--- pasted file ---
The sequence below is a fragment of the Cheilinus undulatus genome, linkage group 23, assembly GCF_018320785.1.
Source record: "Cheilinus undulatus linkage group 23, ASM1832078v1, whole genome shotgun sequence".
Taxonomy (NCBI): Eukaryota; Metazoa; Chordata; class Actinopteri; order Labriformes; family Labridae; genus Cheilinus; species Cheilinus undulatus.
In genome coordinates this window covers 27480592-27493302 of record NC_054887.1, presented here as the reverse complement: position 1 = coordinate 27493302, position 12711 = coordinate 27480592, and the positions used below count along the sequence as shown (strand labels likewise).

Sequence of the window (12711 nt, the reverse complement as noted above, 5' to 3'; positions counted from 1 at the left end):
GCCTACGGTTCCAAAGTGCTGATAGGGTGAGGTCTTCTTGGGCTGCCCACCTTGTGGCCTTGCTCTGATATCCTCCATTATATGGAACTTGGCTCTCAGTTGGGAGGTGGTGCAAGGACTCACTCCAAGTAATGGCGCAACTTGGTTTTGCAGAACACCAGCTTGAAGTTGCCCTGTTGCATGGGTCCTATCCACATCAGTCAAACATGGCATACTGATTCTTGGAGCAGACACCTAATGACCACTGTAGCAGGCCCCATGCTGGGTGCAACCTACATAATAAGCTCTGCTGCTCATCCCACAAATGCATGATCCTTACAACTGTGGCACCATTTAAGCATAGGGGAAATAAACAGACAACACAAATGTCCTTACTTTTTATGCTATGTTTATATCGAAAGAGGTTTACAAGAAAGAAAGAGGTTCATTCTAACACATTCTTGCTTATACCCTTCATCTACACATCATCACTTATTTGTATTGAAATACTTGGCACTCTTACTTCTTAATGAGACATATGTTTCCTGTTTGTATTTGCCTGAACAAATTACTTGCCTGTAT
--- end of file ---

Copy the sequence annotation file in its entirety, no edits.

The sequence below is a fragment of the Cheilinus undulatus genome, linkage group 23, assembly GCF_018320785.1.
Source record: "Cheilinus undulatus linkage group 23, ASM1832078v1, whole genome shotgun sequence".
Taxonomy (NCBI): Eukaryota; Metazoa; Chordata; class Actinopteri; order Labriformes; family Labridae; genus Cheilinus; species Cheilinus undulatus.
In genome coordinates this window covers 27480592-27493302 of record NC_054887.1, presented here as the reverse complement: position 1 = coordinate 27493302, position 12711 = coordinate 27480592, and the positions used below count along the sequence as shown (strand labels likewise).

Sequence of the window (12711 nt, the reverse complement as noted above, 5' to 3'; positions counted from 1 at the left end):
GCCTACGGTTCCAAAGTGCTGATAGGGTGAGGTCTTCTTGGGCTGCCCACCTTGTGGCCTTGCTCTGATATCCTCCATTATATGGAACTTGGCTCTCAGTTGGGAGGTGGTGCAAGGACTCACTCCAAGTAATGGCGCAACTTGGTTTTGCAGAACACCAGCTTGAAGTTGCCCTGTTGCATGGGTCCTATCCACATCAGTCAAACATGGCATACTGATTCTTGGAGCAGACACCTAATGACCACTGTAGCAGGCCCCATGCTGGGTGCAACCTACATAATAAGCTCTGCTGCTCATCCCACAAATGCATGATCCTTACAACTGTGGCACCATTTAAGCATAGGGGAAATAAACAGACAACACAAATGTCCTTACTTTTTATGCTATGTTTATATCGAAAGAGGTTTACAAGAAAGAAAGAGGTTCATTCTAACACATTCTTGCTTATACCCTTCATCTACACATCATCACTTATTTGTATTGAAATACTTGGCACTCTTACTTCTTAATGAGACATATGTTTCCTGTTTGTATTTGCCTGAACAAATTACTTGCCTGTAT